After a hiatus of more than a decade, the American Society of Heating, Refrigerating and Air-Conditioning Engineers (ASHRAE) is close to completing the update of the residential building code ASHRAE 90.2: Energy Efficient Design of Low Rise Residential Buildings. ASHRAE 90.2 is the companion standard to the better-known ASHRAE 90.1, which is the energy efficiency standard for commercial and high rise residential buildings.
The new code will provide a powerful tool to help advance energy efficiency in residential buildings, providing long-term cost saving, comfort and health benefits to homeowners and renters. It also will provide a template available to utility above-code programs, municipalities and states looking for stretch codes.
ASHRAE vs. IECC
ASHRAE 90.2 is a leadership standard in that ASHRAE intends it to be more energy efficient than current energy codes. Dwellings that meet this standard will use significantly less energy than a building meeting even the most recent energy codes. The foreward to the code says:
“This new Standard 90.2 seeks to deliver residential building energy performance that is at least 50% more efficient than the energy efficiency defined by the 2006 IECC.”
IECC is the International Energy Conservation Code, which is widely adopted across the nation as the energy code for residential buildings. The most recent code is the 2018 IECC, though 90.2 uses the 2006 IECC as a baseline standard to compare itself against.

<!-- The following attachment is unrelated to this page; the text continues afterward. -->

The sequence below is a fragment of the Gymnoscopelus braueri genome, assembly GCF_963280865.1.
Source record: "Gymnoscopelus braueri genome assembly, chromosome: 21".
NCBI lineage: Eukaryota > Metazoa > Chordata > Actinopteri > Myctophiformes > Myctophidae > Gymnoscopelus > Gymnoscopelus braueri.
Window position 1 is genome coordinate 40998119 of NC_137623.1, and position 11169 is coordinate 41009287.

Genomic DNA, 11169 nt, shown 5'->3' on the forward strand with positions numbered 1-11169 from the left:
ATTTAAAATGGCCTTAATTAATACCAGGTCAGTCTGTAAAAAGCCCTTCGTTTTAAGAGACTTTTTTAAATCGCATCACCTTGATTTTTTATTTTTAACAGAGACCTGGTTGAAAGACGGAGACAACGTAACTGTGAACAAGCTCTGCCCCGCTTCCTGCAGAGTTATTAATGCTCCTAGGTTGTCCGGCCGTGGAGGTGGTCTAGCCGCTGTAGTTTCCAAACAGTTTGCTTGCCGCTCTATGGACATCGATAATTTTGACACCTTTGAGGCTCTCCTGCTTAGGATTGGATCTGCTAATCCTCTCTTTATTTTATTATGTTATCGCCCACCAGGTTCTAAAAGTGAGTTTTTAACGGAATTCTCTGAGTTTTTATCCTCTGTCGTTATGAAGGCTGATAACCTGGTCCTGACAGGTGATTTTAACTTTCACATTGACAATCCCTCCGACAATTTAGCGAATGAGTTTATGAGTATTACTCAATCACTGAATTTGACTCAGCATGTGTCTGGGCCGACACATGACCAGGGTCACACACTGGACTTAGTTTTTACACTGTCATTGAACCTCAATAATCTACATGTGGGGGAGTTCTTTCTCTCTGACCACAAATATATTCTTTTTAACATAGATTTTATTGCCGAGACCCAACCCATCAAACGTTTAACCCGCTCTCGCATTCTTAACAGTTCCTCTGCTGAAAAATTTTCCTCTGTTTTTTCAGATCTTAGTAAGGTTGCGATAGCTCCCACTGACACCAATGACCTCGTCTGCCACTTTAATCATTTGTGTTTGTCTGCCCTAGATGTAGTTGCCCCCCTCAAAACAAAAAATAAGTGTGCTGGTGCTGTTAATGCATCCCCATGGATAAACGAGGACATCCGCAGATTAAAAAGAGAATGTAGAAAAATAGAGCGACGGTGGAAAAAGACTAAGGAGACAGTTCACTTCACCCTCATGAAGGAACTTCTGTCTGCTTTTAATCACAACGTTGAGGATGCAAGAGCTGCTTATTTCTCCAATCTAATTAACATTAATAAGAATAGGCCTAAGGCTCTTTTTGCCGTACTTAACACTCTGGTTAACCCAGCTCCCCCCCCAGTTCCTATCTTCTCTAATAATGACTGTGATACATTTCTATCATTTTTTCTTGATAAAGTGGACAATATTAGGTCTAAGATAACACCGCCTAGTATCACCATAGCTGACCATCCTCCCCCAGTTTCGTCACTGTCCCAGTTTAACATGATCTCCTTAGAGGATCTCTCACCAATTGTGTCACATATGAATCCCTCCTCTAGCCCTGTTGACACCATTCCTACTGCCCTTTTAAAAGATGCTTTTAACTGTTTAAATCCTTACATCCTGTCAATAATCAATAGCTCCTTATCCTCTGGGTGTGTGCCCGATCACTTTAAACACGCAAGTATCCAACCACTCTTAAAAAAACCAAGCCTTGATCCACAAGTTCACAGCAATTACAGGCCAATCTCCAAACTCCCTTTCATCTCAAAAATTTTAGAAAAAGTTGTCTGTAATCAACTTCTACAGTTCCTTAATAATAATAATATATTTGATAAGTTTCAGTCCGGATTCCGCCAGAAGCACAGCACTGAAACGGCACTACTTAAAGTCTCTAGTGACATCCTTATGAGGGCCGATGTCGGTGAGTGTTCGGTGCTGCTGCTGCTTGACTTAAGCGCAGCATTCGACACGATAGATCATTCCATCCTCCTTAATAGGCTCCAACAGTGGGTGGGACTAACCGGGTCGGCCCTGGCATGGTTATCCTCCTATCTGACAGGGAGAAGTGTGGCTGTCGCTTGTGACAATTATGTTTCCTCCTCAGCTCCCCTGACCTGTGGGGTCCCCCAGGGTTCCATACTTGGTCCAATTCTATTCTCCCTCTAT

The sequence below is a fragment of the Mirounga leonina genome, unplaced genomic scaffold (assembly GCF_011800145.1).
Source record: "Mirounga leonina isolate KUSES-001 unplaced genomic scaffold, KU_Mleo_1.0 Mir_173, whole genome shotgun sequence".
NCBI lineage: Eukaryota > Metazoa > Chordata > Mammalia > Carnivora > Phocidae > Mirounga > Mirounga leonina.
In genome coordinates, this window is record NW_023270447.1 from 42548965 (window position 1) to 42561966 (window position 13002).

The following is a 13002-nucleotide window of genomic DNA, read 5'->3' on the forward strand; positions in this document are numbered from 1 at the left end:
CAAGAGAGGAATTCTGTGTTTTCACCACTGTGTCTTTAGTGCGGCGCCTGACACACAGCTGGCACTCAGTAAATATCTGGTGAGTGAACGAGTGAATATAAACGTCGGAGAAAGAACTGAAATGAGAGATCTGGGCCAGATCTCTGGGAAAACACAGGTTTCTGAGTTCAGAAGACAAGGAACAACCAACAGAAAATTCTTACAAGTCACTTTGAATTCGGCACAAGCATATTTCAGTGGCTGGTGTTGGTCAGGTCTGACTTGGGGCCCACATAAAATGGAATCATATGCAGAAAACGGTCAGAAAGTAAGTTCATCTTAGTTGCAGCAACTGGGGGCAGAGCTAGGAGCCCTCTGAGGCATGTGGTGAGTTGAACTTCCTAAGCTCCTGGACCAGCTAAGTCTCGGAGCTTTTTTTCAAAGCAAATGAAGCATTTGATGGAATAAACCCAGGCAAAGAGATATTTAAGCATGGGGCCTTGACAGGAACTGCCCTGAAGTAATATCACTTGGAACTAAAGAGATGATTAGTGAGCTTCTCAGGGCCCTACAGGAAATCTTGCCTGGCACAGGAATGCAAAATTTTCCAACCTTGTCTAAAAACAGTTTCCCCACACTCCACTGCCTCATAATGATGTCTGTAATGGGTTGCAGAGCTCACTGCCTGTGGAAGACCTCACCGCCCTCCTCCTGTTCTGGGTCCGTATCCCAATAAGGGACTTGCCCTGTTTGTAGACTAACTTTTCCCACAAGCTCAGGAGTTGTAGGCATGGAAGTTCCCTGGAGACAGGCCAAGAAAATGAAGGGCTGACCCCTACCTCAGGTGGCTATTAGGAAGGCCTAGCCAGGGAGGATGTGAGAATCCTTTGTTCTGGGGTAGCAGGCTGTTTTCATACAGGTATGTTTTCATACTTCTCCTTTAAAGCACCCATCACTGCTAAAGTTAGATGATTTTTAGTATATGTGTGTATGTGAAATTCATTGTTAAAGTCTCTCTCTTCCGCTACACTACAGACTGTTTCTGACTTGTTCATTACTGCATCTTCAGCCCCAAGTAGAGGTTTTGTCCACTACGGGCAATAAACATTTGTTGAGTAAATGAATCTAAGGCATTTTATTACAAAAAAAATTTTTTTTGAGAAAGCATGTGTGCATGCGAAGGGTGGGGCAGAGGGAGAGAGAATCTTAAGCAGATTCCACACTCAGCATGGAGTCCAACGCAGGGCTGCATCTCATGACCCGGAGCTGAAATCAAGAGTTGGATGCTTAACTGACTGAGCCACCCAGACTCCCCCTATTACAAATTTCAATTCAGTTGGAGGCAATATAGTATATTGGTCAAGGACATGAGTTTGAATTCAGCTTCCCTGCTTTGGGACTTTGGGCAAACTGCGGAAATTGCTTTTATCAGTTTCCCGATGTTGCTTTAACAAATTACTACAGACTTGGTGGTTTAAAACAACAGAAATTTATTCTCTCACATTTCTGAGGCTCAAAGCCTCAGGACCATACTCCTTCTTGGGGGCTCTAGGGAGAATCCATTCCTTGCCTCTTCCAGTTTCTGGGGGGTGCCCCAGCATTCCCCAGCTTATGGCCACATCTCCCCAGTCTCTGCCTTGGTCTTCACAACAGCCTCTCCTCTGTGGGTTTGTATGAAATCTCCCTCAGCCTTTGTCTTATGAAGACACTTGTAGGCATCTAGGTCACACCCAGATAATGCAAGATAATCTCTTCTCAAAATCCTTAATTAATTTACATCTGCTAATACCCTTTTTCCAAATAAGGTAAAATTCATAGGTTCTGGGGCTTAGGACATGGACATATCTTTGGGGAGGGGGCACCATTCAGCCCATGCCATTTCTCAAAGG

ASHRAE 90.2 is a performance-based standard tied to aggressive Energy Rating Index (ERI) targets. In the most recent version of the IECC (2018), the ERI compliance path has values between 57 and 62 depending on the building’s climate zone (an ERI of 100 is roughly equivalent to the 2006 IECC and an ERI of 0 is a zero energy building). The proposed ERI values in ASHRAE 90.2 are slightly below 50. Moreover, ASHRAE 90.2 incorporates on-site renewables as well as enhanced sections on lighting and HVAC equipment. Finally, the standard has added sections on reporting and verifying results as well as guidance on verifying that the dwelling meets the requirements. While these sections are typically not included in codes, they are important to helping ensure that promised energy savings are realized.
Currently, ASHRAE 90.2-2007R (the name of the proposed update), is under public review. A first round of review is being completed, and there will be at least one additional round prior to final publication (targeted for the Fall of 2017).